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15 Ben Horowitz Quotes to Inspire Your Startup Journey

Ben Horowitz is one of our favorite high-tech entrepreneurs. He is the famous co-founder and general partner along with Marc Andreessen of the venture capital firm Andreessen Horowitz. He was also the co-founder of the software company Opsware, which in 2007 was acquired by HP for $1.6 billion… in cash.

Ben Horowitz is the author of The Hard Thing About Hard Things: Building a Business When There Are No Easy Answers, the book that became a hit among entrepreneurs as it offers valuable advice on entrepreneurship, startups and building a business.

If you are looking for advice on startups, decision-making, being a CEO and what matters in entrepreneurship, you’ve come to the right place. Here are 15 Ben Horowitz quotes that will inspire your startup journey:

On the importance of courage in entrepreneurship:

“In my experience as CEO, I found that the most important decisions tested my courage far more than my intelligence.”

“Every time you make the hard, correct decision you become a bit more courageous, and every time you make the easy, wrong decision you become a bit more cowardly.”

On making decisions:

“Often any decision, even the wrong decision, is better than no decision.”

“In life, everybody faces choices between doing what’s popular, easy, and wrong vs. doing what’s lonely, difficult, and right. These decisions intensify when you run a company, because the consequences get magnified 1,000 fold. As in life, the excuses for CEOs making the wrong choice are always plentiful.”

“When you found a company, you have the original vision, you make all the original decisions, you know every employee, you kind of know every aspect of the product architecture and its limitations.”

“When you’re making a critical decision, you have to understand how it’s going to be interpreted from all points of view.”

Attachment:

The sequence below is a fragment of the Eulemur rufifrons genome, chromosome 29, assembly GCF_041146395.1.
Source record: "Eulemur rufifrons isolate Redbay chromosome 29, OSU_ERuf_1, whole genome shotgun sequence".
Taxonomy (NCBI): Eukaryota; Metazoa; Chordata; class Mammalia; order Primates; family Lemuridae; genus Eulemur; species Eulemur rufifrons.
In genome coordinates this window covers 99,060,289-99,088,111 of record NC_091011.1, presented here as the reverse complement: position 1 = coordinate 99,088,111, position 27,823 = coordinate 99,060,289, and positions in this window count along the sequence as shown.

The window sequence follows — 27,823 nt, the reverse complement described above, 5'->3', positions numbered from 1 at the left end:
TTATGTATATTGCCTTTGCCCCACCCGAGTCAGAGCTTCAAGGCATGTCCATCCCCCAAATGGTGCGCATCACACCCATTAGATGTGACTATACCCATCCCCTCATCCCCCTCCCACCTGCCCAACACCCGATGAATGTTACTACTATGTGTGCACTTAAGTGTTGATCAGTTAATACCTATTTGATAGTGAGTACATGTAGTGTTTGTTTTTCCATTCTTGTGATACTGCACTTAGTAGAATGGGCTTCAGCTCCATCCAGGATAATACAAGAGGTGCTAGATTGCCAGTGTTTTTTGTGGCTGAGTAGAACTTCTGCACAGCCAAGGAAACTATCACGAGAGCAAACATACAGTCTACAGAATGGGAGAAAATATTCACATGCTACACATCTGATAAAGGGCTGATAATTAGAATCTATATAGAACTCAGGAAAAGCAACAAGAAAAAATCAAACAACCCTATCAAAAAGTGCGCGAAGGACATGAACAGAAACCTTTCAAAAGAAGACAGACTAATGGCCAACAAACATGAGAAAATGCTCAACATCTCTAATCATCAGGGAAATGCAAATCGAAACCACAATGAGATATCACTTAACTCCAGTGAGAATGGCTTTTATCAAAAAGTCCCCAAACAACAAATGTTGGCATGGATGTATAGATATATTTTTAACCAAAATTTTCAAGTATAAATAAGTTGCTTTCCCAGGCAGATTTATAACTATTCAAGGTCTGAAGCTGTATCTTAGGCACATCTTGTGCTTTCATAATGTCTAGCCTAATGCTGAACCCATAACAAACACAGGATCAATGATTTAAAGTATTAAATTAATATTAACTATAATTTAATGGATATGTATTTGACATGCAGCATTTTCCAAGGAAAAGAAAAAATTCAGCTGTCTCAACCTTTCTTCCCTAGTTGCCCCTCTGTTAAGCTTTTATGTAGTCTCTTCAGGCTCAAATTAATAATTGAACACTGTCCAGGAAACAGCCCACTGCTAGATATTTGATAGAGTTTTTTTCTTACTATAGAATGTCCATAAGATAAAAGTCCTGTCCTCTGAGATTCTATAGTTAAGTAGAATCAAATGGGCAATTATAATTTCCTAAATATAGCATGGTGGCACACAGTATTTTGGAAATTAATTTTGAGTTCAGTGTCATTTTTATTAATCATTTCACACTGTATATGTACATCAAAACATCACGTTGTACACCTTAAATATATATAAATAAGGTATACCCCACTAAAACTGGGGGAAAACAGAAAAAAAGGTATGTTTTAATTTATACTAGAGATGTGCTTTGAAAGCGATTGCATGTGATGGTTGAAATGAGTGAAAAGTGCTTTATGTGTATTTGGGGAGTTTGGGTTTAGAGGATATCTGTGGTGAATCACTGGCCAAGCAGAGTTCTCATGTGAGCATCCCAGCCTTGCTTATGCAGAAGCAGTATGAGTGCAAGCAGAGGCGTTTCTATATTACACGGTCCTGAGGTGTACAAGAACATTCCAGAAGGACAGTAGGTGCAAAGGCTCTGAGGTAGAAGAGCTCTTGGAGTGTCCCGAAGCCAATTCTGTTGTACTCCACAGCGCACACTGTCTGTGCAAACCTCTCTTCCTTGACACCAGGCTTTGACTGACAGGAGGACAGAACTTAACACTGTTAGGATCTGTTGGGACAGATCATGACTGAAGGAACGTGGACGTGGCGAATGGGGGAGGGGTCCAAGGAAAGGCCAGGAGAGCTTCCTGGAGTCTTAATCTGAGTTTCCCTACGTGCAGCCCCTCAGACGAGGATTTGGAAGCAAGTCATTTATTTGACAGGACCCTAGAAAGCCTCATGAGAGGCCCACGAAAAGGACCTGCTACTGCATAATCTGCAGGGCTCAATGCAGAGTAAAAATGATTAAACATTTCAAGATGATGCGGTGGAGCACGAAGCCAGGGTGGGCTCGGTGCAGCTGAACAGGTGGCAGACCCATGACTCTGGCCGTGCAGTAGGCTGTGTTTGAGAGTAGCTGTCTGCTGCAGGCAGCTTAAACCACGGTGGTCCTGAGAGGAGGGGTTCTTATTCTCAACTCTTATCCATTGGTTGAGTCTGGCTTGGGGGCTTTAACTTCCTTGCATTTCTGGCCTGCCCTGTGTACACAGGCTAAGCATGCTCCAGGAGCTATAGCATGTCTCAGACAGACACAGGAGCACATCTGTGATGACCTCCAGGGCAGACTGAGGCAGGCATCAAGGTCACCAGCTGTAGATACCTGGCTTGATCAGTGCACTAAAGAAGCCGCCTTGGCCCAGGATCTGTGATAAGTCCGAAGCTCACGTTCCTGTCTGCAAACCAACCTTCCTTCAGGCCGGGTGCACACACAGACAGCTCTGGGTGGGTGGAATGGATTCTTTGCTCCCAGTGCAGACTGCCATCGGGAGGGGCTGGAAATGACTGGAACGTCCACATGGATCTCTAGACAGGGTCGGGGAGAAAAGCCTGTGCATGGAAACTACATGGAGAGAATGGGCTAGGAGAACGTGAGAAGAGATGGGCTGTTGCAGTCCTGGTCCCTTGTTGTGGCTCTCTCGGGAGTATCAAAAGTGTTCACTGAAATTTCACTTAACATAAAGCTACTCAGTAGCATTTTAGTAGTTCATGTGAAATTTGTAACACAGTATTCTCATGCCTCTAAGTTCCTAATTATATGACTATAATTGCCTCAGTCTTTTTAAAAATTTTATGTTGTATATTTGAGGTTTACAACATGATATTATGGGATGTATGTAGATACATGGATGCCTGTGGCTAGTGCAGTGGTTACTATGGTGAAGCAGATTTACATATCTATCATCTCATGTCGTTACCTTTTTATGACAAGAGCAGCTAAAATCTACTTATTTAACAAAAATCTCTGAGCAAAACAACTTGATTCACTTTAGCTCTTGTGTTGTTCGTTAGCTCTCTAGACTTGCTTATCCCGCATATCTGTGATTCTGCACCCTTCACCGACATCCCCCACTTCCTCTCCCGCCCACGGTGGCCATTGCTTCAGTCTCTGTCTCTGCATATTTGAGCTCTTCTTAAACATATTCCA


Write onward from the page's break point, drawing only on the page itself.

“Not just your point of view, not just the person you’re talking to, but the people that aren’t in the room. Everybody else.”

On being the CEO:

“The thing that’s confusing for investors is that founders don’t know how to be CEO. I didn’t know how to do the job when I was a CEO. Founder CEOs don’t know how to be CEOs, but it doesn’t mean they can’t learn. The question is… can the founder learn that job and can they tolerate all mistakes they will make doing it?”

“Nobody knows how to be a CEO. It’s something you have to learn. It’s a very lonely job.”

“I was an executive running a pretty substantial group before becoming CEO, and I had no idea what it was like. When something goes wrong, people say, ‘It’s all your fault.’ Your reaction is, ‘It’s not my fault.’ But what do you mean? I was the founder, I hired everybody in the company, I was managing it.”

“Great CEOs face the pain. They deal with the sleepless nights, the cold sweats, and what my friend the great Alfred Chuang (legendary cofounder and CEO of BEA Systems) calls “the torture.” Whenever I meet a successful CEO, I ask them how they did it. Mediocre CEOs point to their brilliant strategic moves or their intuitive business sense or a variety of other self-congratulatory explanations. The great CEOs tend to be remarkably consistent in their answers. They all say, “I didn’t quit.”

On getting into business for the right reasons:

“The bad thing about young people starting a company is that sometimes they do it for the wrong reasons or because they have the wrong skill set, but the good thing is that they don’t have any of the old paradigms baked into them, so they have a lot of the bright new ideas that are harder to come by as you get older.”

On innovation:

“Big companies have trouble with innovation. Innovation is about bad ideas, or ideas that look like bad ideas. That’s the fundamental thing.”

On selling:

“To succeed at selling a losing product, you must develop seriously superior sales techniques. In addition, you have to be massively competitive and incredibly hungry to survive in that environment.”

“Hire sales people who are really smart problem solvers, but lack courage, hunger and competitiveness, and your company will go out of business.”

 

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